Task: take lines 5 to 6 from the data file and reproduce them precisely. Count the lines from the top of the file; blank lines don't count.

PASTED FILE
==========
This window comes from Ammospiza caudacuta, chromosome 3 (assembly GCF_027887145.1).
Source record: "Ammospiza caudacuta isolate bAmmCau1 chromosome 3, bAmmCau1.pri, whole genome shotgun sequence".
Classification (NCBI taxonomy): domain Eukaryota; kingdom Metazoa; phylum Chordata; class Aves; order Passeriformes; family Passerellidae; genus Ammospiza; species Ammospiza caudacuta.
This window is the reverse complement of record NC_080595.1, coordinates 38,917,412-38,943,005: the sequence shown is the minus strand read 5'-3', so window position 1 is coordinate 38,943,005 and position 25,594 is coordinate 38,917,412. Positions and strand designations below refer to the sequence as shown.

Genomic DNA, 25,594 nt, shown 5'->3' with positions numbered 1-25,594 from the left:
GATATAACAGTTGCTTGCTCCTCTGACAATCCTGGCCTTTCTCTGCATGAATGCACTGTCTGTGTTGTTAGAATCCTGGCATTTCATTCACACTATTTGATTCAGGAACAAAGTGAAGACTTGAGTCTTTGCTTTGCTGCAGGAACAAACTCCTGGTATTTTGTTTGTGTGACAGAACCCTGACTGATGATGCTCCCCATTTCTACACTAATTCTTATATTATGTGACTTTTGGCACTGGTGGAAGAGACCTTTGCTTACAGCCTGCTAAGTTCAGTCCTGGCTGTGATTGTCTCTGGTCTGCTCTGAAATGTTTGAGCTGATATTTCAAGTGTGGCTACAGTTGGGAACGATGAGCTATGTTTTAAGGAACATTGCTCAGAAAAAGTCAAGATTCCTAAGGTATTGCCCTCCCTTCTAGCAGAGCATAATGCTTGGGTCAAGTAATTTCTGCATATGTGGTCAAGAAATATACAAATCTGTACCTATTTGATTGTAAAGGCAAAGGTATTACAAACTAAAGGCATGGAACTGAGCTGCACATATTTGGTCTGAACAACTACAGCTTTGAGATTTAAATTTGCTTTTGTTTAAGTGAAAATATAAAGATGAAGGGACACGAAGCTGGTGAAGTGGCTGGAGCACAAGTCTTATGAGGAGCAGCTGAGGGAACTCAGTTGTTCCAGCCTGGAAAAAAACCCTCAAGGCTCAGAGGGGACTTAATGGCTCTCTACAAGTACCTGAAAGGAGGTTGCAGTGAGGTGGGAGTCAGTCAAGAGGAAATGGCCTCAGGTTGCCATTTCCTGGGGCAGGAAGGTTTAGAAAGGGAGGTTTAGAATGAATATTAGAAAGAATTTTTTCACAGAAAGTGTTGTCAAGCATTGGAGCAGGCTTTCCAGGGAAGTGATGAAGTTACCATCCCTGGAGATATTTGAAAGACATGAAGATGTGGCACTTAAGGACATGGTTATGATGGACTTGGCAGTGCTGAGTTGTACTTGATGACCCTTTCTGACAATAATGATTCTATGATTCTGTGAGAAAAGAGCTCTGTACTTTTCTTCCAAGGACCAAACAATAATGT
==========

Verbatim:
Genomic DNA, 25,594 nt, shown 5'->3' with positions numbered 1-25,594 from the left:
GATATAACAGTTGCTTGCTCCTCTGACAATCCTGGCCTTTCTCTGCATGAATGCACTGTCTGTGTTGTTAGAATCCTGGCATTTCATTCACACTATTTGATTCAGGAACAAAGTGAAGACTTGAGTCTTTGCTTTGCTGCAGGAACAAACTCCTGGTATTTTGTTTGTGTGACAGAACCCTGACTGATGATGCTCCCCATTTCTACACTAATTCTTATATTATGTGACTTTTGGCACTGGTGGAAGAGACCTTTGCTTACAGCCTGCTAAGTTCAGTCCTGGCTGTGATTGTCTCTGGTCTGCTCTGAAATGTTTGAGCTGATATTTCAAGTGTGGCTACAGTTGGGAACGATGAGCTATGTTTTAAGGAACATTGCTCAGAAAAAGTCAAGATTCCTAAGGTATTGCCCTCCCTTCTAGCAGAGCATAATGCTTGGGTCAAGTAATTTCTGCATATGTGGTCAAGAAATATACAAATCTGTACCTATTTGATTGTAAAGGCAAAGGTATTACAAACTAAAGGCATGGAACTGAGCTGCACATATTTGGTCTGAACAACTACAGCTTTGAGATTTAAATTTGCTTTTGTTTAAGTGAAAATATAAAGATGAAGGGACACGAAGCTGGTGAAGTGGCTGGAGCACAAGTCTTATGAGGAGCAGCTGAGGGAACTCAGTTGTTCCAGCCTGGAAAAAAACCCTCAAGGCTCAGAGGGGACTTAATGGCTCTCTACAAGTACCTGAAAGGAGGTTGCAGTGAGGTGGGAGTCAGTCAAGAGGAAATGGCCTCAGGTTGCCATTTCCTGGGGCAGGAAGGTTTAGAAAGGGAGGTTTAGAATGAATATTAGAAAGAATTTTTTCACAGAAAGTGTTGTCAAGCATTGGAGCAGGCTTTCCAGGGAAGTGATGAAGTTACCATCCCTGGAGATATTTGAAAGACATGAAGATGTGGCACTTAAGGACATGGTTATGATGGACTTGGCAGTGCTGAGTTGTACTTGATGACCCTTTCTGACAATAATGATTCTATGATTCTGTGAGAAAAGAGCTCTGTACTTTTCTTCCAAGGACCAAACAATAATGT